of DST and because float cannot represent all values that datetime
supports.  Both issues can be resolved, but I did not see any solution
that I would call intuitive.

Is anyone motivated enough to port mxDT's ticks() method to datetime?
I don't think we need to reinvent the wheel.
msg162282 - (view) Author: Alexandre Zani (Alexandre.Zani) Date: 2012-06-04 19:21
I'm still reading through the issue you mentioned. (It's a painful read I have to admit) One major obstacle seems to be that during the DST switch over, an hour gets repeated and so the datetime object is ambiguous. (are you on the first or second hour?) I would argue that it isn't a problem that this function needs to solve. The ambiguity isn't tied to the conversion. It's tied to the datetime object itself.

Let's add an optional parameter to specify the DST status, doc the pitfall and not worry overmuch about it.

Side note: Let me know if I misunderstood Alexander, but if I didn't this should be documented with the datetime object. Based upon my understanding, the datetime object is a bad choice if you care about that ambiguity. That's not really clear.
msg162288 - (view) Author: Alexander Belopolsky (Alexander.Belopolsky) Date: 2012-06-04 20:20
On Mon, Jun 4, 2012 at 3:21 PM, Alexandre Zani <report@bugs.python.org> wrote:
> Let me know if I misunderstood Alexander, but if I didn't this should be documented with
> the datetime object. Based upon my understanding, the datetime object is a bad choice
> if you care about that ambiguity. That's not really clear.

The datetime object is neither good nor bad if you want to deal with
the DST ambiguity.  If you want to store times as local time, the best
practice is to include the UTC offset.  The datetime module now
provides the facilities to do so.  If you neglect the timezone and
deal with naive datetime objects instead, you should probably avoid
mixing it with POSIX timestamps in the same application.

Here is an example where naive datetime is quite appropriate: a
timekeeping application for a small business with a single location.
If you need to generate opening hours for a given week,
[datetime(y,m,d, 9, 0) + datetime(i) for i in range(5)] is an adequate
solution, but if you compare it to [datetime.fromtimestamp(x +
24*3600*i) for i in range(5)], you may be off by one hour if your week
spans the DST change.

In most applications, however, keeping local time without UTC offset
is a bad choice.  POSIX's timestamp only advantage is that it does no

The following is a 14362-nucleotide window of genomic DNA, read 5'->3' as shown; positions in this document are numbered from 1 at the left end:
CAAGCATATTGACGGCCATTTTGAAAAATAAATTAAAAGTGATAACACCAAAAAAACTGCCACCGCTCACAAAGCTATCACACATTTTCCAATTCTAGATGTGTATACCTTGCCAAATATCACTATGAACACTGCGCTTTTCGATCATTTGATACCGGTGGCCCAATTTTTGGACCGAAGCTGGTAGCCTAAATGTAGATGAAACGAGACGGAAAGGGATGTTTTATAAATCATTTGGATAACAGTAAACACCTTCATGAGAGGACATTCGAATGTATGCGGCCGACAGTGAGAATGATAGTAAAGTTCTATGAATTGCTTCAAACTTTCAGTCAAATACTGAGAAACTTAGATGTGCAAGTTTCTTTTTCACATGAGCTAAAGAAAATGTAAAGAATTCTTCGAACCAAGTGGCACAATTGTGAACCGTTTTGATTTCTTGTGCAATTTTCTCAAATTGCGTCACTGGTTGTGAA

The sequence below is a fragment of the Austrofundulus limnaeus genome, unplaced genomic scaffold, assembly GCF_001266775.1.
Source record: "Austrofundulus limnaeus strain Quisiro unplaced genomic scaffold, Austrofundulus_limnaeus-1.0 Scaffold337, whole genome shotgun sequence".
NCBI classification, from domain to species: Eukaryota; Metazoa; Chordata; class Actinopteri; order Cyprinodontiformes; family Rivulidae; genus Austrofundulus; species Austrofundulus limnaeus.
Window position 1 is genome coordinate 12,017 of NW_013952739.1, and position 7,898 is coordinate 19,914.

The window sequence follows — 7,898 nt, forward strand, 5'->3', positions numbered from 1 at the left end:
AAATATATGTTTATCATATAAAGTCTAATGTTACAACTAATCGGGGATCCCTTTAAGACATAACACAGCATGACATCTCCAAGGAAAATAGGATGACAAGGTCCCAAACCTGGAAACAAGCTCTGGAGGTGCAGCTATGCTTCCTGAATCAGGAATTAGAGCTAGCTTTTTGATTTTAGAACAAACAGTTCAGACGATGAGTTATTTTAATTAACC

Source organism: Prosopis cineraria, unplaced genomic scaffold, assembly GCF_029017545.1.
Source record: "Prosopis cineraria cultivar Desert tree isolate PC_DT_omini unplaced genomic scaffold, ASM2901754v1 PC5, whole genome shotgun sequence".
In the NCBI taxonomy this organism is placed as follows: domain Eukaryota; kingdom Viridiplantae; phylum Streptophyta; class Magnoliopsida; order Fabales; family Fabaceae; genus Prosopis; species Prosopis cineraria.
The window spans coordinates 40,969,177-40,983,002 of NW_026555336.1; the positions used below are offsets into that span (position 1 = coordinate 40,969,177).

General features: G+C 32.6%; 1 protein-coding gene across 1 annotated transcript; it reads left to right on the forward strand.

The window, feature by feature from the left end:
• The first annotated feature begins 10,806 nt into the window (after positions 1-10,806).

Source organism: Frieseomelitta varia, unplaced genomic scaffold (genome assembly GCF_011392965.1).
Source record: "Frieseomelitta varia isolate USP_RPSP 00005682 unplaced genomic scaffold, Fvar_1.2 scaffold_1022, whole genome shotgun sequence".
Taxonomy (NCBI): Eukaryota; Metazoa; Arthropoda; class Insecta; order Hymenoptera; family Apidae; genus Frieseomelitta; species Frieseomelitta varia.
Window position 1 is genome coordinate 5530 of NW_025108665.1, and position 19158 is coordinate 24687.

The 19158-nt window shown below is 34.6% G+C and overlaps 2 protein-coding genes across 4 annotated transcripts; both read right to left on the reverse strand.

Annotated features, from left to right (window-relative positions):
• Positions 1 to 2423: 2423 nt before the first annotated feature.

allow keeping local time at all.
msg162316 - (view) Author: Alexander Belopolsky (belopolsky) * (Python committer) Date: 2012-06-05 01:28
Barry,

I looked at your changeset at http://bazaar.launchpad.net/~gwibber-committers/gwibber/trunk/revision/1354 and at the specification at http://developers.facebook.com/docs/reference/api/event/.

Am I correct that you are parsing "string containing an ISO-8601 formatted date/time or a UNIX timestamp; if it contains a time zone (not recommended), it will be converted to Pacific time before being stored and displayed"?

If so, it looks like converting input to POSIX timestamps is the wrong thing to do because users who specify naive time expect it to be displayed without conversion.

The way I read the specs, a better implementation would store input in naive datetime objects, converting UNIX timestamps or TZ-aware strings to Pacific timezone.
msg162452 - (view) Author: Alexander Belopolsky (belopolsky) * (Python committer) Date: 2012-06-07 03:29
I think the attached patch implements what was agreed to on python-dev.  We need more tests, particularly around DST change.  I tested the patch on OSX, but I am interested to hear feedback from users of other OSes.
msg162483 - (view) Author: Alexander Belopolsky (belopolsky) * (Python committer) Date: 2012-06-07 17:29
Updated patch adds a few more tests and improves error handling in C implementation.
msg162531 - (view) Author: Alexander Belopolsky (belopolsky) * (Python committer) Date: 2012-06-08 15:36
Added ReST documentation.  Will commit soon.  Merging nosy list from issue 2736.
msg162534 - (view) Author: Alexander Belopolsky (belopolsky) * (Python committer) Date: 2012-06-08 16:38
I associated my commit with issue 2736 by mistake, but it is probably a good thing because that issue contains a longer history.

Closing this as a duplicate.
History
Date User Action Args
2012-06-08 16:38:21belopolskysetstatus: open -> closed
superseder: datetime needs an "epoch" method
messages: + msg162534

resolution: duplicate
stage: commit review -> resolved
2012-06-08 15:37:16belopolskysetfiles: - issue14908.diff
2012-06-08 15:37:01belopolskysetfiles: + issue14908.diff

nosy: + tim.peters, ping, jribbens, guettli, amaury.forgeotdarc, mark.dickinson, davidfraser, pitrou, andersjm, catlee, tomster, werneck, hodgestar, Neil Muller, erik.stephens, steve.roberts, vivanov, python-dev, Jay.Taylor
messages: + msg162531

stage: patch review -> commit review
2012-06-07 17:29:51belopolskysetfiles: - issue14908.diff
2012-06-07 17:29:38belopolskysetfiles: + issue14908.diff
nosy: + vstinner
messages: + msg162483

2012-06-07 03:29:04belopolskysetfiles: + issue14908.diff
keywords: + patch
messages: + msg162452

stage: needs patch -> patch review
2012-06-05 19:34:03belopolskysetassignee: belopolsky

nosy: - Alexander.Belopolsky
stage: needs patch
2012-06-05 01:28:12belopolskysetmessages: + msg162316
2012-06-04 20:20:45Alexander.Belopolskysetmessages: + msg162288
2012-06-04 19:21:23Alexandre.Zanisetmessages: + msg162282
2012-06-04 17:45:51Alexander.Belopolskysetmessages: + msg162280
2012-06-04 17:33:08Alexandre.Zanisetnosy: + Alexandre.Zani
messages: + msg162278
2012-06-04 16:24:22r.david.murraysetnosy: + r.david.murray
2012-06-04 16:12:43barrysetmessages: + msg162270
2012-06-04 16:03:33Alexander.Belopolskysetmessages: + msg162269
2012-06-04 15:57:41barrysetmessages: + msg162268
2012-06-04 15:45:39belopolskysetmessages: + msg162267
2012-06-04 15:15:04barrysetmessages: + msg162263
2012-06-04 15:11:32barrysetnosy: + barry
2012-05-25 11:39:50Alexander.Belopolskysetnosy: + Alexander.Belopolsky
messages: + msg161568
2012-05-25 10:02:48pitrousetnosy: + lemburg, belopolsky

type: enhancement
components: + Library (Lib)
versions: + Python 3.3, - Python 2.7, Python 3.2
2012-05-25 08:53:19djccreate